Andrew Milmoe of Make:SF recommended Charles Petzold’s book Code to me several months ago to help me refresh my knowledge of computer architecture as I dive into embedded systems development. I finally finished reading it this week and thoroughly enjoyed it. Code is both a history of the computer as well as a tutorial illustrating how to build one from the ground up using switches and gates. Some chapters are slow reading due to the complicated subject matter, but the way he brings everything together at the end makes it a great read. Although the book is in some ways dated (written in 1999, it talks about 128MB of memory being novel and Apple having problems in the desktop market) I found that it is still relevant. This is particularly true for microcontrollers and embedded systems which have more in common with the 8 bit computer that is the subject of the book than a Pentium 4 in today’s desktop PC’s.
Charles Petzold’s latest book, Code: The Hidden Language of Computer Hardware and Software, crosses over into general-interest nonfiction from his usual programming genre. It’s a carefully written, carefully researched gem that will appeal to anyone who wants to understand computer technology at its essence. Readers learn about number systems (decimal, octal, binary, and all that) through Petzold’s patient (and frequently entertaining) prose and then discover the logical systems that are used to process them. There’s loads of historical information too. From Louis Braille’s development of his eponymous raised-dot code to Intel Corporation’s release of its early microprocessors, Petzold presents stories of people trying to communicate with (and by means of) mechanical and electrical devices. It’s a fascinating progression of technologies, and Petzold presents a clear statement of how they fit together.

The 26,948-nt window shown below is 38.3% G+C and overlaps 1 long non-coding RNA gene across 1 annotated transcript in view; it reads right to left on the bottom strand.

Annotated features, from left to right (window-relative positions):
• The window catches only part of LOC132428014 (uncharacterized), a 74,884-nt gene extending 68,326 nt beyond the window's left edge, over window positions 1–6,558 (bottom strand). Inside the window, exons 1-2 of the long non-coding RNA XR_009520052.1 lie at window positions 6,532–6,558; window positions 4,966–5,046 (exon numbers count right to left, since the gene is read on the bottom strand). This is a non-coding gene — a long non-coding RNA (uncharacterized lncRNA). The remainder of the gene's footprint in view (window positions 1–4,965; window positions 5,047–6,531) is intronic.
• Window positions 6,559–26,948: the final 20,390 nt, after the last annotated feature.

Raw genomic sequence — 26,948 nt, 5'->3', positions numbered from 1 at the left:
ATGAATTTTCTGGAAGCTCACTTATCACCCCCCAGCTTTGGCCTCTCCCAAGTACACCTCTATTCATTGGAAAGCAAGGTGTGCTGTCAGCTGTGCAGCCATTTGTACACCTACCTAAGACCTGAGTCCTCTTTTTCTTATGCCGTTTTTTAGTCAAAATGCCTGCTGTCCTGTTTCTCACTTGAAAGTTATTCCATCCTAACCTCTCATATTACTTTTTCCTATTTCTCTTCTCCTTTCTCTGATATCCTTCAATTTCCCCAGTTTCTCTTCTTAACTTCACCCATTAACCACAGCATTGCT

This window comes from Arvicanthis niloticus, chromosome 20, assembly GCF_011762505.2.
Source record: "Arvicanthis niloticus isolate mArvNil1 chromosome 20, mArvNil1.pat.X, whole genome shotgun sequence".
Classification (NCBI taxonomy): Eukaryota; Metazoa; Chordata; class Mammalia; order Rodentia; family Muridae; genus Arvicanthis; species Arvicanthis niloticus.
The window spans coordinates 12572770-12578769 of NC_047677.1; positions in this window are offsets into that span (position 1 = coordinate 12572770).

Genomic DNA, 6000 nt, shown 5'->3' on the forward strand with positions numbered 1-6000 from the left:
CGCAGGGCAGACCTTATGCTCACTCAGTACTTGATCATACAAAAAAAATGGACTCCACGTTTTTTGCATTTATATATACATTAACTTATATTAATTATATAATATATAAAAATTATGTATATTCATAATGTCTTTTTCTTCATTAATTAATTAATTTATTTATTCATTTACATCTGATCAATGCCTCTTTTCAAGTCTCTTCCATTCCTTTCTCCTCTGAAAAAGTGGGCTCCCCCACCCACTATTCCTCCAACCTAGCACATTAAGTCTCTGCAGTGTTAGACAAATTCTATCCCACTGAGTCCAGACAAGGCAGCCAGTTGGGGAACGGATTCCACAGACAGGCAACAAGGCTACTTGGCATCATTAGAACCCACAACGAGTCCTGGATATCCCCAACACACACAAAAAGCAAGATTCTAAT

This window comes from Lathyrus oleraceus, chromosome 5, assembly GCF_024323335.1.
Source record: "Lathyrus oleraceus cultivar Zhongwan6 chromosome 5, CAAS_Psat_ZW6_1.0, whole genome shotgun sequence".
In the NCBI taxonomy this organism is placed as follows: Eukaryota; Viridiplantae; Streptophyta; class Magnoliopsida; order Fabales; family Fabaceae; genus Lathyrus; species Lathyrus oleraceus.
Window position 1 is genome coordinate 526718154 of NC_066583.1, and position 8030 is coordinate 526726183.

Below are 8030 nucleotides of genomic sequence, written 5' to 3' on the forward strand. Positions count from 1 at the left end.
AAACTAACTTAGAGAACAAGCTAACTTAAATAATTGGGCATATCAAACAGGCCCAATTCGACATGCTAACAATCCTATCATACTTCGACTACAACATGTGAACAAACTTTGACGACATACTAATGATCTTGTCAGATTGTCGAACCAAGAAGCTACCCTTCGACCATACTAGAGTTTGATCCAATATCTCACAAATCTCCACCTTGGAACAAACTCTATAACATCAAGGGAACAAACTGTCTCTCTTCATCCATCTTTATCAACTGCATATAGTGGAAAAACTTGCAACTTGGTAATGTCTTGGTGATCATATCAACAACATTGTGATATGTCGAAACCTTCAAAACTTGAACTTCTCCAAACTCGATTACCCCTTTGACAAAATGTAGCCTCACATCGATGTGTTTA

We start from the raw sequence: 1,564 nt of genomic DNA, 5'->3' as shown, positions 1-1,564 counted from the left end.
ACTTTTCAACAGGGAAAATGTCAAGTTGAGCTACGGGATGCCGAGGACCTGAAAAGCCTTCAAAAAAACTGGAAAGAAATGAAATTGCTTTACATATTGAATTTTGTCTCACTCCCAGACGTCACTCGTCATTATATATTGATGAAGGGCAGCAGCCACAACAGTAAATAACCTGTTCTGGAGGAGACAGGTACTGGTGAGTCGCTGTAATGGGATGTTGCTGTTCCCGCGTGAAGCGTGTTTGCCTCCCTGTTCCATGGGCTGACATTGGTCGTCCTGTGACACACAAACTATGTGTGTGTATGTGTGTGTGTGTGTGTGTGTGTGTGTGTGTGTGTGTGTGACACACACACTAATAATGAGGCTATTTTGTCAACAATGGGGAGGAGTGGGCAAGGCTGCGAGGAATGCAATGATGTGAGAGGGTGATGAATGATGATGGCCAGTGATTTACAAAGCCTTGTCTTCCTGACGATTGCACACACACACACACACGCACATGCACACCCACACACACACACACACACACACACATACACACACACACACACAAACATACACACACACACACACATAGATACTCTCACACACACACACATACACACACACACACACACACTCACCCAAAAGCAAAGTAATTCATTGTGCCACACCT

The real value of Code is in its explanation of technologies that have been obscured for years behind fancy user interfaces and programming environments, which, in the name of rapid application development, insulate the programmer from the machine. In a section on machine language, Petzold dissects the instruction sets of the genre-defining Intel 8080 and Motorola 6800 processors. He walks the reader through the process of performing various operations with each chip, explaining which opcodes poke which values into which registers along the way. Petzold knows that the hidden language of computers exhibits real beauty. In Code, he helps readers appreciate it. –David Wall
This past weekend, I attended The Last HOPE at the Hotel Pennsylvania in NYC. The con was awesome and I had a great time. This was my first HOPE, and I noticed a few strong themes this year, including:
Hardware hacking is getting a lot of attention and there is a lot of interest in microcontrollers including new design and reverse engineering off the shelf hardware like RFID.
Local community based physical spaces for hacking are booming. Hackerspaces like NYC Resistor and the Hacktory are becoming a very big part of the scene, and new hackerspaces are popping up all over the world. Each space has their own unique interests, but common themes seem to be microcontroller hacking (especially Arduino), fabrication (like Reprap and Fab@Home) and other more physical projects instead of just writing code. There was even a new wiki announced at the show that is devoted to tracking hackerspaces and helping start new ones at hackerspaces.org.
There was an awesome talk about Biohacking by Chris Seidel (I wish I could find a link) that makes me wonder if we will see more of this in the future as Bioengineering becomes more accessible to the masses. The parallels Chris identified between biological processes and electrical circuits were spooky.